I bow to her patience. She never once smacked him upside the head, though he deserved it.

Lori and I finally just left as the nurse was getting him into his bed. I don’t even want to go into the nastiness Dad was exhibiting towards his roommate and his sister, demanding that the roommate (a parapalegic) move his bed out of the way and give him his wastebasket to boot. I have no clue as to what the basket thing was about, but Dad wanted it.

I looked at Lori and said, “Let’s get out of here.” She didn’t need convincing.

I swear, if I have any friends at all, you will go out and stockpile some nice, undetectable but deadly drugs and save them for me. If I start going the way of my dad, please, give them to Brni to put me out of his misery. And if he can’t or won’t, sneak them into my jello when he’s not looking.

thank you.

there is nothing noble

about living in filth.

That is how my father lived…in filth. He is one of those people who creates filth just by existing. I’m not talking about being messy. I’m not even talking about clutter, though there was plenty of that. I’m talking disgusting, nauseating, disease-ridden filth. There is no creature on earth that chooses to live in filth except human creatures, and those who do are aberrant.

I remember when I was young, I hated being near Dad’s side of my parent’s bedroom. His side was always cluttered and his night stand and dresser dusted with a fine coating of dander. Now, my mom was a cleaning fanatic. The woman never stopped cleaning, even though she worked outside the home until she retired. We lived in a house full of smokers but you never smelled smoke when you walked in the house. Ashtrays were washed several times a day. She scrubbed down the bathroom after her shower every morning and dusted and vacuumed at least once a day. You would be hard-pressed to find a cobweb in the attic or a dust-bunny in the basement let alone in the rooms we lived in. When I lived at home, she had my bed made before I got out of my morning shower. It drove me nuts. I thought she was insane. I mean, I’d be smoking a cigarette and turn to put it out to find the ashtray had been washed, dried and put back between puffs.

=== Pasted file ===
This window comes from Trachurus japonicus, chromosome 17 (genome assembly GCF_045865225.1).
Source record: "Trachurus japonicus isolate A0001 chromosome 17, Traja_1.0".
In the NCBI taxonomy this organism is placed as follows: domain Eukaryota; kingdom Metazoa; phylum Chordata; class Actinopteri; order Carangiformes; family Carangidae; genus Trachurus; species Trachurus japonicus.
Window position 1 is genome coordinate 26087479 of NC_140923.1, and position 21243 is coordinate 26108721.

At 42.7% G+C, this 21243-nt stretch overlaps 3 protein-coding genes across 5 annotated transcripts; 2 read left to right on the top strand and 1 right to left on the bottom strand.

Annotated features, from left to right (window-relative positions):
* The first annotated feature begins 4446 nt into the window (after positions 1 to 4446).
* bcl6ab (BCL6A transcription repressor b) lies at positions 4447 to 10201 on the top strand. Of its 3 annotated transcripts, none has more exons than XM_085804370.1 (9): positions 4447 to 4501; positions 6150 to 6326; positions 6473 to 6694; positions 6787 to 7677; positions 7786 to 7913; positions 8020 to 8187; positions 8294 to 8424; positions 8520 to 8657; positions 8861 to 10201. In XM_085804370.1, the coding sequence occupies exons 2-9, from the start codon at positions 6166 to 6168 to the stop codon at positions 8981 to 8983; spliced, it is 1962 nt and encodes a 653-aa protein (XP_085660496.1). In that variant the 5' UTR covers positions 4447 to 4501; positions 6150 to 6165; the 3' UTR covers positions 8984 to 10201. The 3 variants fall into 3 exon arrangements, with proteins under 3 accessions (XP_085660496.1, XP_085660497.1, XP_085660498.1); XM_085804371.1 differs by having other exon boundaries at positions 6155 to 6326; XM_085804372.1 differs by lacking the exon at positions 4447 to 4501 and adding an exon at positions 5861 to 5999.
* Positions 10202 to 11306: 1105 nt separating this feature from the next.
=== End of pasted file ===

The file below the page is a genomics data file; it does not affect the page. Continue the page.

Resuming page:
But, I now understand what she was battling. She was battling the unholy cesspool that is my father. I tried to keep after him but when my bad back sent me to surgery in March of 2007, I stopped cleaning my Dad’s apartment. The amount of pure, nicotine-laden filth that he managed to put down over every surface in his small, one bedroom abode is staggering.

Today, Brni, Gordon and I spent the day loading up a U-Haul of salvageable furniture from his place for distribution between my sons, my sister and us. It took me 3 hours to clean one lamp table and my poor cedar chest which I’d lent the old man. There was so much dirt and nicotine on everything that it took many scrubbings to (almost) remove all the black, gummy residue. After I was done, I felt so toxic I had to scrub myself down…but I could still smell the disease. I finally realized I had to wash out my sinuses with salt water to breath freely again.

I am beside myself knowing that tomorrow I have to go over to his place again to meet the 1-800-GOTJUNK guys to take away the stuff that we couldn’t salvage. Everything that was upholstered is unfit for man or beast. I feel guilty thinking of the pollution its disposal will cause, but I have no choice since the township won’t let me burn it. Then, after the apartment is empty, I have to clean it.

I may never get over this.

hauling day

so, today we are renting a u-haul to move out the decent furniture to give to jesse, lori and michael. tomorrow the 1-800-GOT JUNK people will come and take away the stuff that can’t be salvaged.
then i clean as best as i can (no way to remove the dripping nicotine from the walls).
then i wait for the landlord to sue me for a years worth of rent.

but, it’s almost over.

toxic clean-up day

my mood is swinging all over the place. i’m calm one minute and frantic the next. can’t get dad’s crisis out of my head. the fact that i have to go through cleaning up after him and dumping his toxic waste of a life *again* has me very angry. and of course, there’s nothing i can do with that except work through it. it would help if i could sleep. bleh.

today brni and i will head on over to dad’s MRSA-infested apartment and start the process of bagging up all the trash and sorting through the stuff that needs to be dealt with. we have to figure out how to dispose of all the upholstered stuff since it is beyond the point where it can be cleaned. that’s 2 recliners, 1 old chair, mattress, box spring, and of course all bedding, clothing and curtains. nothing can be saved. the wooden furniture can be cleaned up. hopefully someone will want it but anything the kids and my sister don’t want will be thrown out.

i’ll be taking the camera to document this…just in case i need proof that he is incapable of taking care of himself. i can’t take anything for granted with this.

and later i get to tell the landlord that i need to break the lease and hope that i don’t need a lawyer.